Although maybe not as momentous as a flight of the Wright brothers, my first flight in N22ZT was a special one. I have lots of time in Archers, as do many pilots. Aside from the Cessna 152 and 172, I would venture to say that we as GA pilots have more time in Archers than any other airplane. I’ve been flying them for years, and I’m confident in the airframe.
It stands to reason then that I know how to start one. After all, this is a standard Archer with basic KX155 radios, no airframe modifications other than gap seals, and a standard Lycoming O-360 engine. Following a very complete and thorough preflight inspection, I jumped in and turned the key. Nothing. I tried again. Nothing. Now I was starting to think that maybe the battery was dead. But the turn coordinator’s gyro was spinning. “Keep trying,” I thought to myself. “It’ll crank.” After a few minutes of this, Dan Young, Harrison’s soft spoken right-hand man, ran out to brave the cold wind. He leaned inside, turned the key to the right, and pushed. The engine started immediately. “You ever flown one of these?” Young asked. “Yeah,” I replied. “Lots of times.” An auspicious beginning if there ever was one.
After a short flight to Des Moines for some maintenance (thank you, Des Moines Flying Service for your great work), I was off. The plan for the first day was to go just two hours to Central Illinois Regional Airport at Bloomington/Normal, Illinois. As the sun set over the plains, I settled in to my short trip and smiled at the airplane. Everything was checking out just great, save the clock and ADF. No talk radio on this trip. Orange turned to black on the horizon, and coincidentally, on the first KX155 nav/comm radio as well. “Problem number two,” I thought to myself. Luckily, I was VFR, so one nav/comm was just fine with me. Half an hour later as I was searching the cockpit for AOPA’s Airport Directory, I shone my flashlight past the panel. Suddenly my first radio lit up in full brilliance. A panel-mounted dimmer switch apparently decided it didn’t want to work that night, either.
After an uneventful second day of flying, the airplane sat for two weeks while we waited out the November weather for our trip to Oxford. In the meantime, Pilot’s editors got to study the airplane and comment on its horrid paint job.
One thing is for sure with this sweepstakes—the transformation will be obvious. Aside from the panel upgrade, which will be major, the paint and interior were badly in need of some TLC. Personally, I feel it looks as though someone had poured a can of paint on the wing. Some parts had no paint, while others dripped and globbed with the stuff.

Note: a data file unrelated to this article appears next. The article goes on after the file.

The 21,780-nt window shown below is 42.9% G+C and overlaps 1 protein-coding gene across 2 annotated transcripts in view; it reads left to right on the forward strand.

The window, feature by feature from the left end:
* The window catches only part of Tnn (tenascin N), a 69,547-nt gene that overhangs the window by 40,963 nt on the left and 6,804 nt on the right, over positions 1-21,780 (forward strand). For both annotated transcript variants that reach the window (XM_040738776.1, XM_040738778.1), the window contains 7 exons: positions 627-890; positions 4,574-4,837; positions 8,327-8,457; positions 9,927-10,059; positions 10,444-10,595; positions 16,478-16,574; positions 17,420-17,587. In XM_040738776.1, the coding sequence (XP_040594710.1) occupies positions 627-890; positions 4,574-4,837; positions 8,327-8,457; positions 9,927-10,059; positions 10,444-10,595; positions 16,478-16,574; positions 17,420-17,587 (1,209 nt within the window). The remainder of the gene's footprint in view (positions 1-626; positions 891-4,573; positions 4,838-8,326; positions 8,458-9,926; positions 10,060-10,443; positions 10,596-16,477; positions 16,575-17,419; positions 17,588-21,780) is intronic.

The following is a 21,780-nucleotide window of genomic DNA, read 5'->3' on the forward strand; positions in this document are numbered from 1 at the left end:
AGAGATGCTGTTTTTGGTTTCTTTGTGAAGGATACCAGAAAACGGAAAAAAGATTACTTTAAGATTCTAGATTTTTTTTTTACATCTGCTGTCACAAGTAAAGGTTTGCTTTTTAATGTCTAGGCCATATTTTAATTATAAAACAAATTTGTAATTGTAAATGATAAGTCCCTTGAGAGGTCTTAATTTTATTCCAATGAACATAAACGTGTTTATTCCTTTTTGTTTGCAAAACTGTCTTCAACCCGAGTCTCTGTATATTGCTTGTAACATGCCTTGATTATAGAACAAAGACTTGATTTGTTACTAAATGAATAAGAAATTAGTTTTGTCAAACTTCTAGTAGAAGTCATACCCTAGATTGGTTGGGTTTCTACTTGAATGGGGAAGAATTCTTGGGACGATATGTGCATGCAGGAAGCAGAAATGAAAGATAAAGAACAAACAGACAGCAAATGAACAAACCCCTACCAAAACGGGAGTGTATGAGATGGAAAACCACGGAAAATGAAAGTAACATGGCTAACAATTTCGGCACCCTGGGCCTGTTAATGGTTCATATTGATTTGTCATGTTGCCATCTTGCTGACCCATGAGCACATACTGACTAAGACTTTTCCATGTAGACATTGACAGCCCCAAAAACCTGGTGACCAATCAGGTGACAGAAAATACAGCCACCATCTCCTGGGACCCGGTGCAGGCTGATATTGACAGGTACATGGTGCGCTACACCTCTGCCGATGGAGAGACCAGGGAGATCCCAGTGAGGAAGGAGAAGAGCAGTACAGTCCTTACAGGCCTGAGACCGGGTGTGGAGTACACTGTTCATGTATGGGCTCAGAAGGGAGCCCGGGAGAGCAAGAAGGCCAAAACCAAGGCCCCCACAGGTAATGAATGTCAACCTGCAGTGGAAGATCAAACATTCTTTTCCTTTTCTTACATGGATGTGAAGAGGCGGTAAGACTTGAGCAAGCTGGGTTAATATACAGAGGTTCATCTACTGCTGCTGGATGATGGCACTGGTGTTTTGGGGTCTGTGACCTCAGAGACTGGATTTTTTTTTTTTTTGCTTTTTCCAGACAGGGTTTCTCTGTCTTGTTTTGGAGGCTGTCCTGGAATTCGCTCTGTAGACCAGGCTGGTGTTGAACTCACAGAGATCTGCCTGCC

We all were anxious to get the airplane to Oxford for its first set of work packages. None of us, however, was more excited than Jim Horowitz, president and owner of Oxford Aviation, who was eagerly anticipating our arrival. Luckily, the Northeast experienced one of those rare, see-forever, beautiful clear days in late November and we were able to deliver the airplane to Horowitz and his crew. The airplane performed well on the flight up. Mostly. On two occasions the directional gyro precessed so badly that I mistakenly banked the airplane to keep up with it. I didn’t even realize what was happening until the sun showed itself from behind the sun visor I had placed over the right front window. And here I thought the right wing sitting higher on the horizon meant the airplane was just rigged incorrectly! I was starting to think I needed to kick off the rust.
After a sporting approach and landing at Oxford thanks to some gusty, variable wind conditions, a photographer snapped away as I pulled up in front of Oxford Aviation. Did I mention Horowitz and his crew are excited? Editor in Chief Tom Haines and Julie Boatman had followed me up in Haines’s Bonanza, and they arrived a short time later. Horowitz took the time to give us a tour of their impressive paint, interior, maintenance, and cabinetry facilities. We met the faces of Oxford along the way, all of them eager to talk and share their knowledge of the craft. I think we’re in great hands and can’t wait to see the finished product.
During the next year, we’ll be profiling Oxford Aviation’s work, the complete glass panel retrofit performed by Penn Avionics in West Chester, Pennsylvania, and other glass retrofit options on the market. You’ll also follow the journey of the airplane to Sun ’n Fun, EAA AirVenture, AOPA’s Fly-in and Open House, and finally AOPA Expo in San Jose, California, this November.
But the stories and the journey are worth nothing without a winner. That’s what this sweepstakes is all about—one lucky winner of a completely refurbished, technologically advanced 1976 Piper. But you have to be in it to win it. Simply join or renew your AOPA membership in 2008, and you’ll be entered. Enroll in AOPA’s automatic renewal program, or have your membership processed through automatic renewal, and you’ll receive two additional entries. Good luck and we’ll see you on the road!
E-mail the author at [email protected].
AOPA Pilot and Flight Training Editor Ian J. Twombly joined AOPA in 2003 and is an instrument flight instructor.